Tuesday, September 29, 2009
My Sinister Hand
I've always had a strange relationship with my left hand. Among other things, it's tried to kill me.
If you've ever seen my handwriting, you've gotten a look at one of the clues. I've been told it's diagnostic for someone who's been switched from left- to right-handed. This has given me trouble over the years. I've given up entirely on cursive and have printed everything throughout my adult life. I can't even read cursive, really.
On the other hand, there was a period of time in my youth when I tried to teach myself to write two different things at the same time, using both hands simultaneously. I wasn't able to pull that off, but I did find that I could write the same thing with both hands at the same time, writing mirror-wise with my left hand.
After a while, it was just as easy for me to write mirror-wise with my left hand as normal fashion with my right -- easier. My writing was neater, even if reversed. And when I was doing this I could read my backwards writing just as easily as the conventional stuff.
More aggravating have been the times when I've tried to work a combination lock unsuccessfully. I've had times when it's taken me more than twenty minutes to figure out that I'm doing it mirror-wise with my left hand.
When I was in high school my brother and I were part of a study that investigated underachievers, students whose performance wasn't in line with their abilities. The woman conducting the study was horrified at my developmental asymmetry and strongly encouraged me to engage in practices that would treat my right and left sides identically. For instance, my right arm swung when I walked but my left arm didn't. She insisted that I consciously swing both arms to the same degree.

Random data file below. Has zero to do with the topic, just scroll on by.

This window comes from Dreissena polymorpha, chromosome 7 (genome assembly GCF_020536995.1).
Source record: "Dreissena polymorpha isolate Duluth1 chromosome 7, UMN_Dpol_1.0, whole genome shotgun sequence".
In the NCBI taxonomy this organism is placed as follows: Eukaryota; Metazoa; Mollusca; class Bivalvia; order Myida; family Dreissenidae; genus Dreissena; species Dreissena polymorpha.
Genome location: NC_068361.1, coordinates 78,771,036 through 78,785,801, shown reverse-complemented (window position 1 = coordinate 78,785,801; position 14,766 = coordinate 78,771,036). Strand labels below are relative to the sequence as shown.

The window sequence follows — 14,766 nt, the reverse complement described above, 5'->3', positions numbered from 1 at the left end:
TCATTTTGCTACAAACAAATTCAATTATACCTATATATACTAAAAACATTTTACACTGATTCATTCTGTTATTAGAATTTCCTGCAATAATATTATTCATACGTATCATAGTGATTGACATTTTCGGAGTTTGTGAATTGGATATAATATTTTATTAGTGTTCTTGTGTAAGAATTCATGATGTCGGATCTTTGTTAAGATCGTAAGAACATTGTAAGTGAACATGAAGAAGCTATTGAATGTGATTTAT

Things hit a peak when I was going nuts in my early twenties. For a while one of my chores at work was making notepads. There was an old papercutter in the basement and it was a monster. It had a three-foot solid iron handle; if you stacked two reams of paper under the blade, the weight of the handle sheared through them as if they weren't there. Shhhp.
So when I worked on the papercutter, my left hand recognized opportunity. My right hand would be under the blade neatening a stack of paper when my left hand would sneak up and pull the safety knob, releasing the blade. The iron handle would swing down and smack me upside the head and I'd jerk my right hand to safety.
This happened three, four times a week over the course of six months or so.
A couple of years later, after I was considerably more stable, I was walking with my brother and we were talking about that study we'd been involved in. I said, "I'm sick of fighting with it. If I'm asymmetrical, I'm asymmetrical. I'm not gonna make my left hand swing; it can do whatever the hell it wants."
And then, with no conscious action on my part, my left hand started to swing...
We've gotten along much better ever since. I think the time I spend typing and playing music helps -- these activities give the left hand a chance to do something smart and work in concert with the right hand.
Still, it's a little weird to know you have more than one person in you -- and they don't always like you.